The Metro wrote that a third of people in the UK have experienced more pain during lockdown, according to a new study. The research, conducted by Nurofen, found that since we have been spending more time at home, more people have been experiencing backaches (36%), headaches (34%), joint pains (27%), neck aches (26%) and muscle aches (24%).
The researchers suggest that is caused by an unexpected pain paradox associated with the perceived ‘benefits’ that come with lockdown living. But what is causing these chronic aches and pains? At the top of the list of triggers is stress – which was the main cause for 50% of people surveyed. Which comes as no surprise, because living through a global pandemic is pretty stressful to say the least.
However a number of lockdown ‘benefits’ were also listed as surprising triggers of pain. These included having more time for: Watching more TV and films (39%) Hobbies (like DIY and gardening) (21%) Looking after children (12%) Exercise and fitness (16%) Whilst lockdown enabled people to spend more time at home with their families, this may have increased pain suffering as 12% of respondents attributed new discomfort to increased childcare hours. Younger people (aged 25-44) said they experienced more back pains and headaches, in comparison to those over 45, says The Metro.
This age group were also more likely to claim that their increased pain was caused by a poor work from home set up and more time looking after their children; perhaps as a result of juggling work with home schooling. On top of this, 50% of all respondents claimed stress was a key factor in their increased pain, which might have been a reflection of the lockdown climate. DIY and gardening, which may have been a result of new found leisure time was cited by more than a fifth (21%) as causing more acute pain. 39% believe the increased time spent in front of TVs, computers or laptops has been causing their pain. In fact, more screen time may also have had other consequences, with 35% believing changing sleep patterns and 33% thought less physical activity also worsened their pain. Some people used the new time gained to improve their health and fitness during lockdown, but this may have led to further pain as 16% of respondents felt exercise had increased their aches.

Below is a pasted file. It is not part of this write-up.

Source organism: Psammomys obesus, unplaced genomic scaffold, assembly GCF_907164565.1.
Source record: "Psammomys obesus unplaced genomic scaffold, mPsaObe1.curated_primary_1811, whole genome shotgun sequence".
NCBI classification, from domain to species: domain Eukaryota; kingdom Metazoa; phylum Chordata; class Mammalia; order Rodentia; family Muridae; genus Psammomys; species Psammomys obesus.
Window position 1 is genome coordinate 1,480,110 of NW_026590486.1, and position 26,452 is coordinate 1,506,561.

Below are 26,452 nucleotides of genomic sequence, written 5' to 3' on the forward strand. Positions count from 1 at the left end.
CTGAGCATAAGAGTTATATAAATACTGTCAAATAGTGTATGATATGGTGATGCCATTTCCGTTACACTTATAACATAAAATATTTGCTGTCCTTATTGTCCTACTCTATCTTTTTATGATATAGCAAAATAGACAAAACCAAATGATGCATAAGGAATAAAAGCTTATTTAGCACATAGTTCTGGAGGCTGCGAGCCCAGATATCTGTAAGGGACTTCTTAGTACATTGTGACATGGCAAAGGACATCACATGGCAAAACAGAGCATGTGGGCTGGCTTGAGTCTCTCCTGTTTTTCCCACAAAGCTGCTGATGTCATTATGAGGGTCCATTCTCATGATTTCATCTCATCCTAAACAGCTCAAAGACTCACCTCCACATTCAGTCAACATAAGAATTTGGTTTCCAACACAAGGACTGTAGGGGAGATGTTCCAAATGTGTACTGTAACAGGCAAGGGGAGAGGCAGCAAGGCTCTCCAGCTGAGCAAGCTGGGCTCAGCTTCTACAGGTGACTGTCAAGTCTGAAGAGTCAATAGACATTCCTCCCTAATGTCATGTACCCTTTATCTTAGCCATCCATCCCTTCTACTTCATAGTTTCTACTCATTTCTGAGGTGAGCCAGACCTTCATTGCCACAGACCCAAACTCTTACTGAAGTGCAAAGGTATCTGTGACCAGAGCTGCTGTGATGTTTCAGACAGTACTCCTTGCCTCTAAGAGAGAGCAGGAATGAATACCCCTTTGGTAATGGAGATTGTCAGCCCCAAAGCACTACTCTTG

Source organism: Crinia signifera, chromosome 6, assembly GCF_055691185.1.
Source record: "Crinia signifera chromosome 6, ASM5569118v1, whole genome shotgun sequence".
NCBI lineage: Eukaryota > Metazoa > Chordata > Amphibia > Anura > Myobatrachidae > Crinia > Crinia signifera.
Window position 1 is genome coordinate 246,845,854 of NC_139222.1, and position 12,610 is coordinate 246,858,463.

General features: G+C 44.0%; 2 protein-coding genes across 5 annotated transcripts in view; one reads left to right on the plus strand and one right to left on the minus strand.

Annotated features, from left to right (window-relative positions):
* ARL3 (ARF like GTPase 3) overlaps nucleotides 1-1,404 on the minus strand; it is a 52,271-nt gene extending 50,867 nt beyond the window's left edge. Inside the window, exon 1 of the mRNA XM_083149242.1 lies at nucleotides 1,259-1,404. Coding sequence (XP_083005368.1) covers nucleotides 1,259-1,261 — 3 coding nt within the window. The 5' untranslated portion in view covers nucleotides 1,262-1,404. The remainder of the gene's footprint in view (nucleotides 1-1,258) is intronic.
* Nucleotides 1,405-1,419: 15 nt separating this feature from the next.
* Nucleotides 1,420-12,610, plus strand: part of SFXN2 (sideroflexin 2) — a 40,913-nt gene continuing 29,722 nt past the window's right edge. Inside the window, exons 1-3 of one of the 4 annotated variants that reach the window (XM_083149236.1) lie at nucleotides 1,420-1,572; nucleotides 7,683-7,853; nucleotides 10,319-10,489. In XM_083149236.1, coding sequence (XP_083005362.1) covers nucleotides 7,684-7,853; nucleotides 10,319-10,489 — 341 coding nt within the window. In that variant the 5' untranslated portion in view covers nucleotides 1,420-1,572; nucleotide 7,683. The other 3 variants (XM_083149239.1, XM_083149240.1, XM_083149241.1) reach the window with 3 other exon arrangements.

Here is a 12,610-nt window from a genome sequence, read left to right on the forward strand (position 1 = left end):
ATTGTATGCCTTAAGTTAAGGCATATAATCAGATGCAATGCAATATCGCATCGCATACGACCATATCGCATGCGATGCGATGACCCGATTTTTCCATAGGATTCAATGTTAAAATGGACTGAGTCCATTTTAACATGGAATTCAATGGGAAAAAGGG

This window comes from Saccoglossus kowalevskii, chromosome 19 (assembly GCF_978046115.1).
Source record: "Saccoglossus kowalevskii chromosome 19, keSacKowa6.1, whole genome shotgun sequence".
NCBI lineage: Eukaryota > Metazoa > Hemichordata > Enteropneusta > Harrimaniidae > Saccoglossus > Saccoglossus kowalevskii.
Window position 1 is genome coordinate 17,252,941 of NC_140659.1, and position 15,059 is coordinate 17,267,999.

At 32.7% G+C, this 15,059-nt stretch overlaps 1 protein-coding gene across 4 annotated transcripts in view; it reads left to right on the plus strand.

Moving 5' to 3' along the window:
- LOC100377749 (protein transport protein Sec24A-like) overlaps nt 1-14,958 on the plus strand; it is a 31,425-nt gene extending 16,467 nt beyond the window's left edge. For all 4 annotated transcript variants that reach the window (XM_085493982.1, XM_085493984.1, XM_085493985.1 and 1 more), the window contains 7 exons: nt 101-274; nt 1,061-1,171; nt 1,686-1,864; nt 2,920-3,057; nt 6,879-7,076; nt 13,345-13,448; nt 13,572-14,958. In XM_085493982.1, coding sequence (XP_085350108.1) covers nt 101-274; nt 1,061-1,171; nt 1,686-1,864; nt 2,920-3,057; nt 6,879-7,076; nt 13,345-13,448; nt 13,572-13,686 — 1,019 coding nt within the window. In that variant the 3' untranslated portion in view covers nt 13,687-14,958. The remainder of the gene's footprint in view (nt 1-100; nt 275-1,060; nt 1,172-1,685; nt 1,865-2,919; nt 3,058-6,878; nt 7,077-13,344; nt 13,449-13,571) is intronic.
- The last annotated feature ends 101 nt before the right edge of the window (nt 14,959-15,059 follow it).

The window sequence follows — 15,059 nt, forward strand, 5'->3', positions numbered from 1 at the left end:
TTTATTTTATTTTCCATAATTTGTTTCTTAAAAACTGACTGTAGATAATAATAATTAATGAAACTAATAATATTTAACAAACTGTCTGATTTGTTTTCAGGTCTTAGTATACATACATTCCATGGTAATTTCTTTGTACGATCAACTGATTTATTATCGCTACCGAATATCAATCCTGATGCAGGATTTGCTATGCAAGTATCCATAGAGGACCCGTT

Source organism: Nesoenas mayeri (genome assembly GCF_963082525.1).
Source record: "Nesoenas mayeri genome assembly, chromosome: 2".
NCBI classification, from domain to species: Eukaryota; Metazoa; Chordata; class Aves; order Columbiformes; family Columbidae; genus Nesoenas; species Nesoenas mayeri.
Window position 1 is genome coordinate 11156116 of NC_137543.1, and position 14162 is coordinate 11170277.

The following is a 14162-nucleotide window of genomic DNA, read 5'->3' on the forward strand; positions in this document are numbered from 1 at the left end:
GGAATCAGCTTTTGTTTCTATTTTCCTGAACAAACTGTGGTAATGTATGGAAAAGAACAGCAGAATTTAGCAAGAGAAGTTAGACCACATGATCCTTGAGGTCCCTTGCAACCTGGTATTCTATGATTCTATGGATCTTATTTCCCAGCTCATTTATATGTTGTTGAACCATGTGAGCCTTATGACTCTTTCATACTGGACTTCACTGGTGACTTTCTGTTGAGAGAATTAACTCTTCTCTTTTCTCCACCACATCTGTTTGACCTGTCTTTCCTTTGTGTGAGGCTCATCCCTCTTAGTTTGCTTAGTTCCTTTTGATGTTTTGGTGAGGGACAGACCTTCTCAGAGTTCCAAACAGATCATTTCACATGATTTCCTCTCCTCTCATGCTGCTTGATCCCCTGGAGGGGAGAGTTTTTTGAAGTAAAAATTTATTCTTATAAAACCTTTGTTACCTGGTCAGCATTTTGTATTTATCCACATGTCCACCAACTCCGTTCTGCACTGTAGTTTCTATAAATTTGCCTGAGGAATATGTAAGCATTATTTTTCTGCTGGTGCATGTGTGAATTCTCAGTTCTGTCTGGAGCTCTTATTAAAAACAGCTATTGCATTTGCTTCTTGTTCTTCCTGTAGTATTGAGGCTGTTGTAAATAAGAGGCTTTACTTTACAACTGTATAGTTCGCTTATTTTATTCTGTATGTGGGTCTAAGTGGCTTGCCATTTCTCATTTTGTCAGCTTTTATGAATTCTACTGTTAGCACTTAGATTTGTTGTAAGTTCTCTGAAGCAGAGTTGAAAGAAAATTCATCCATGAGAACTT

The survey also found that 60% of people want more advice on how to deal with pain, and 39% have not relied on any sources of information to help manage their pain – turning to GPs and pharmacists for help has decreased. To avoid making lockdown more painful and allow people to enjoy their pastimes, The researchers are now urging people to follow NHS advice and have developed the ‘Three P’s of Pain Management’ to help people take action when pain strikes. Proactivity – Be proactive, don’t let acute pain persist Identify pain triggers and address them. Be conscious of your pain and take action. Pain Relief – take positive steps to find a solution that works for you. And finally Prevention – help to avoid future pain occurring
Source : The Metro
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